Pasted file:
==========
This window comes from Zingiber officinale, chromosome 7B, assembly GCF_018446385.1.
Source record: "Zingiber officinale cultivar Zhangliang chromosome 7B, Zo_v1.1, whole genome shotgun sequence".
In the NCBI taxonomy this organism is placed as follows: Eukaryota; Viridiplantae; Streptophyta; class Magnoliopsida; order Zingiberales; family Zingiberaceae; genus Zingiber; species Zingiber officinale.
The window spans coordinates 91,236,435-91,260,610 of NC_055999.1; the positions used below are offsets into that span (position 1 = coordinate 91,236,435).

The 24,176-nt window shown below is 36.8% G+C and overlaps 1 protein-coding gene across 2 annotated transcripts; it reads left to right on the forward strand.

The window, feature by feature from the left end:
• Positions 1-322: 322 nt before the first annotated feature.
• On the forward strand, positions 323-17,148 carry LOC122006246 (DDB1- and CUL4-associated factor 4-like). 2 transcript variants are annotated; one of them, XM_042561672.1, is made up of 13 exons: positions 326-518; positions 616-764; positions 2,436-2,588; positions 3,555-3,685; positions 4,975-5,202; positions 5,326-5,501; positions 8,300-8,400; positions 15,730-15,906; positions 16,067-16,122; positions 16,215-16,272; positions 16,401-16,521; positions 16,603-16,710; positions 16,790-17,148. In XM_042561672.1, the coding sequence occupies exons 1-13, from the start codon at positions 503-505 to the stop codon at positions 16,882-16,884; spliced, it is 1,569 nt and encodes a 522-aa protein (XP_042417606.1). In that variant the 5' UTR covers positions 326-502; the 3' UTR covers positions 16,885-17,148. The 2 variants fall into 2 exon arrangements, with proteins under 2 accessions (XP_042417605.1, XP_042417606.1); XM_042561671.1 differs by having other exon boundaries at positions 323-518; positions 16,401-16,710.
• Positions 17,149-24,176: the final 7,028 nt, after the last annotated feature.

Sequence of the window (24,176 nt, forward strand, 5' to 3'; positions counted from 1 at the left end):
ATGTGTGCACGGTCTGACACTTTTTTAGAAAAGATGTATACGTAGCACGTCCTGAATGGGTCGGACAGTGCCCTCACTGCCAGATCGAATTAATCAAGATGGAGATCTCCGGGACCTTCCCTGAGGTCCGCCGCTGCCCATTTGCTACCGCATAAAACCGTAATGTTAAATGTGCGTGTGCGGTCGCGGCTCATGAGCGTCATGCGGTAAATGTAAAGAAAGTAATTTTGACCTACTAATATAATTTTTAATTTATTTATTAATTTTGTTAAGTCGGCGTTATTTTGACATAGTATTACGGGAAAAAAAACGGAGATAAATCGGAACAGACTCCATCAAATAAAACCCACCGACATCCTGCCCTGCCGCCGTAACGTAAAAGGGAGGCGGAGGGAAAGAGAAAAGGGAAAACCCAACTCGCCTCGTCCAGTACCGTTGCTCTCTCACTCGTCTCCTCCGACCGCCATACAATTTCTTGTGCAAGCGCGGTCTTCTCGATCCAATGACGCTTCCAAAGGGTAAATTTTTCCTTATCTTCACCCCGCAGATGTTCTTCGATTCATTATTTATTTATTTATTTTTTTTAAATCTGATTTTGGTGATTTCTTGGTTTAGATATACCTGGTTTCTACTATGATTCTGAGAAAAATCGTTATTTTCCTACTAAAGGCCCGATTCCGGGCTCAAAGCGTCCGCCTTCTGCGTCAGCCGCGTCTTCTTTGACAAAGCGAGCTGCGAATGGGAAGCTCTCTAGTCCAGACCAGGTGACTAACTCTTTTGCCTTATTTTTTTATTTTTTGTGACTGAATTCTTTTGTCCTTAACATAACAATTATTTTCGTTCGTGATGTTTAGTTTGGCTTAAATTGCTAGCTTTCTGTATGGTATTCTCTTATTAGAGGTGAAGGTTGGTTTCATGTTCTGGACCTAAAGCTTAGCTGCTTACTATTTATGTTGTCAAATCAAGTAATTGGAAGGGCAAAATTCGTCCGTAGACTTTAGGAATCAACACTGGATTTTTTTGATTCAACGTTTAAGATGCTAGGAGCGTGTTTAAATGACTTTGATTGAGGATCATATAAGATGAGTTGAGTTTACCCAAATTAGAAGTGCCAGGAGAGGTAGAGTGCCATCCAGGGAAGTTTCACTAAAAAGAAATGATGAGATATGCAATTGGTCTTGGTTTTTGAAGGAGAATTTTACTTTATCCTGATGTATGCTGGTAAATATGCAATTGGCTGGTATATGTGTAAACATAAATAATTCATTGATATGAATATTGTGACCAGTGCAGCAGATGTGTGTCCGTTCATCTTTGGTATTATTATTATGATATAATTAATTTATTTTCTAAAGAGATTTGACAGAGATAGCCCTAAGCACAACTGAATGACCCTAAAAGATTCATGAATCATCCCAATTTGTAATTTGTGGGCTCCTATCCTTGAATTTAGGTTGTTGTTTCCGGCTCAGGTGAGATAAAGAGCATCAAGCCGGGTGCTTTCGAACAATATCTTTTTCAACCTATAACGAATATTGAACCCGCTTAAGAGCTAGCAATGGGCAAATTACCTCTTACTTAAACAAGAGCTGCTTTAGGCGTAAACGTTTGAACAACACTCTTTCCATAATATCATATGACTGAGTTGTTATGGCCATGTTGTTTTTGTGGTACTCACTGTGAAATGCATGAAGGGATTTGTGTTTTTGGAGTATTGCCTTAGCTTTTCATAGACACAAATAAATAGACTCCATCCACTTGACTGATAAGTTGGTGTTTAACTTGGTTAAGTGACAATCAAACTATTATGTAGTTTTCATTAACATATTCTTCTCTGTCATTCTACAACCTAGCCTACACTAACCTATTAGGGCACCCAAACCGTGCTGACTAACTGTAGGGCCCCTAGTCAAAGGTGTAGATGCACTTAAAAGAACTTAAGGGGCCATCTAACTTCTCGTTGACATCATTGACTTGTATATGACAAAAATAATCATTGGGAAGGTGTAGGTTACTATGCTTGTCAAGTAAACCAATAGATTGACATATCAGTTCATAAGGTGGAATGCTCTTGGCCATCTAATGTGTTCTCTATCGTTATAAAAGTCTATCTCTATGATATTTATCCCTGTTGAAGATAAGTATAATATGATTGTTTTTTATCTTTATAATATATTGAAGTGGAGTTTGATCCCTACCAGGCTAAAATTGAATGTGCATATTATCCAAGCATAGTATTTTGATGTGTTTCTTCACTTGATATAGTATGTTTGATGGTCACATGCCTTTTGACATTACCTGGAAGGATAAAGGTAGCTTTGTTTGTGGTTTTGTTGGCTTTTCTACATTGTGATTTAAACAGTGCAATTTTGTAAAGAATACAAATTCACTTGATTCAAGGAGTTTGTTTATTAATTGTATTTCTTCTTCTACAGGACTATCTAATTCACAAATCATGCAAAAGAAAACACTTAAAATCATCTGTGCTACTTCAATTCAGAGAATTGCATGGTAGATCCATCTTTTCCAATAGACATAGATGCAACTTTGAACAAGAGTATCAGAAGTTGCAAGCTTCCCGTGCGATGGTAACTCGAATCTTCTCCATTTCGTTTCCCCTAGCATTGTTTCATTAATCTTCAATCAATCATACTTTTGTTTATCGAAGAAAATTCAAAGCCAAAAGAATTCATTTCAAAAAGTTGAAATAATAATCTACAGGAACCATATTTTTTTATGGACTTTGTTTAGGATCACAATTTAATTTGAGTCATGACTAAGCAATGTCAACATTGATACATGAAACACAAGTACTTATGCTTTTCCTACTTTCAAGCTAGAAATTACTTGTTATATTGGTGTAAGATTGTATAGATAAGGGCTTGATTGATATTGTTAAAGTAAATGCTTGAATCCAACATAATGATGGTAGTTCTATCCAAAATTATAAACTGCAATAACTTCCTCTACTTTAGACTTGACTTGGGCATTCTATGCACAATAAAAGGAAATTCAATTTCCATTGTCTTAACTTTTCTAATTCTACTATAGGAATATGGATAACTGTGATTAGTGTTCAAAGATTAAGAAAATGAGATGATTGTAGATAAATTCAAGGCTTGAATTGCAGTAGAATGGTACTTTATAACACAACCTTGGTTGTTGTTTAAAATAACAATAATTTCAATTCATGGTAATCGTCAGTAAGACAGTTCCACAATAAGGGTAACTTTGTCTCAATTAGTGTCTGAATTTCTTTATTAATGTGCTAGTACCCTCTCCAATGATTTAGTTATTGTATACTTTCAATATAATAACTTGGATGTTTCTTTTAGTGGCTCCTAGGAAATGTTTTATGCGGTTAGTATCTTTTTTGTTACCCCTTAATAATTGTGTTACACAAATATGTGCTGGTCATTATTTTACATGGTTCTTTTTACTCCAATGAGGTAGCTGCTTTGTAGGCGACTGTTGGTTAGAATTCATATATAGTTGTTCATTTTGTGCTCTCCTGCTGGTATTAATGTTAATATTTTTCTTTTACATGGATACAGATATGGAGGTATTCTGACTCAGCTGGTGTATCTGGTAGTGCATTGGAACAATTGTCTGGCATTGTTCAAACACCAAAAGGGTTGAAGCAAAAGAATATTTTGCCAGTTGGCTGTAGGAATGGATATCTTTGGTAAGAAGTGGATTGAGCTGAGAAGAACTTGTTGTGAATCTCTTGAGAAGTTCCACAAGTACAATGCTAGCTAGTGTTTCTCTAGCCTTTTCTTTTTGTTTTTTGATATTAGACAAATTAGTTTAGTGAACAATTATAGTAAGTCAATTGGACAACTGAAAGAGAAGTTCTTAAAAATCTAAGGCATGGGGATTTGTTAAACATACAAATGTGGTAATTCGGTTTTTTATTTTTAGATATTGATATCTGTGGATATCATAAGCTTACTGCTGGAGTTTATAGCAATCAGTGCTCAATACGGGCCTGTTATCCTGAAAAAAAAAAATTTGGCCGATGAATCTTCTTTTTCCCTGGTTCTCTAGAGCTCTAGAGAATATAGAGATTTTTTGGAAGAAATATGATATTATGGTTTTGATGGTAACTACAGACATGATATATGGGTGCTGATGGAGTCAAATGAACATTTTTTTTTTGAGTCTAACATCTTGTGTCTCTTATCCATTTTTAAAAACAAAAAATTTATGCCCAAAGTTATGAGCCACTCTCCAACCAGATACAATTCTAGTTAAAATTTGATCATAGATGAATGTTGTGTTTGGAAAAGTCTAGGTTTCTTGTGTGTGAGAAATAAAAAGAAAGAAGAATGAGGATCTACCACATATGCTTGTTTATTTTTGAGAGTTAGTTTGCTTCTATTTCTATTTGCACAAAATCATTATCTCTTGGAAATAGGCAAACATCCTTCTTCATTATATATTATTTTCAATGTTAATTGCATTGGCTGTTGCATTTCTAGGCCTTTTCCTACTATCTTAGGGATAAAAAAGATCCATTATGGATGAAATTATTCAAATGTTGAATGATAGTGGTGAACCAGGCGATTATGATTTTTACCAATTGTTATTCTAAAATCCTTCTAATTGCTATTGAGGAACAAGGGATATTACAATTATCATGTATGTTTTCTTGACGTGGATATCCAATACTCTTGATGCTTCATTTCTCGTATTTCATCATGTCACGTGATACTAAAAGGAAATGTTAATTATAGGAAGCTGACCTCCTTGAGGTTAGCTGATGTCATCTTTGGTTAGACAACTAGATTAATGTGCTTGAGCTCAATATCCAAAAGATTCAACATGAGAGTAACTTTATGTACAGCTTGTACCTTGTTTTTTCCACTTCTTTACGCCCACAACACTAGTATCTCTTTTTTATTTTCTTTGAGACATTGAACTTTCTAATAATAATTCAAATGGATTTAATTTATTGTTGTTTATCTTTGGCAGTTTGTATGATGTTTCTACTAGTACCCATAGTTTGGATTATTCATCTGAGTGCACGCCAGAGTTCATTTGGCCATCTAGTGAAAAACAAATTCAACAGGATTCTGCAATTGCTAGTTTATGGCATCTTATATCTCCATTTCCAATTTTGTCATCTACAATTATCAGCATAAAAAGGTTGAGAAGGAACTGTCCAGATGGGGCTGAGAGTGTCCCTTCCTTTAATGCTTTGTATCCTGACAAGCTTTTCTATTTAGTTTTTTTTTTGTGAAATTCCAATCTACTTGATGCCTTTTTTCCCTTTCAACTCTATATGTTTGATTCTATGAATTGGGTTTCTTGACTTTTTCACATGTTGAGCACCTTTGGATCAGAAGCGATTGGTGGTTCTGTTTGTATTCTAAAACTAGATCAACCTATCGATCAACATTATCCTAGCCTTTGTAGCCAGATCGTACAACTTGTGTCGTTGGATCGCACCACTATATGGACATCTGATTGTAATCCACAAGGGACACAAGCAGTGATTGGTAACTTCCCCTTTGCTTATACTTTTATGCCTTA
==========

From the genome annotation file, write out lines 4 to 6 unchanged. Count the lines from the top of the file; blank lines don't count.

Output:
The window spans coordinates 91,236,435-91,260,610 of NC_055999.1; the positions used below are offsets into that span (position 1 = coordinate 91,236,435).

The 24,176-nt window shown below is 36.8% G+C and overlaps 1 protein-coding gene across 2 annotated transcripts; it reads left to right on the forward strand.

The window, feature by feature from the left end: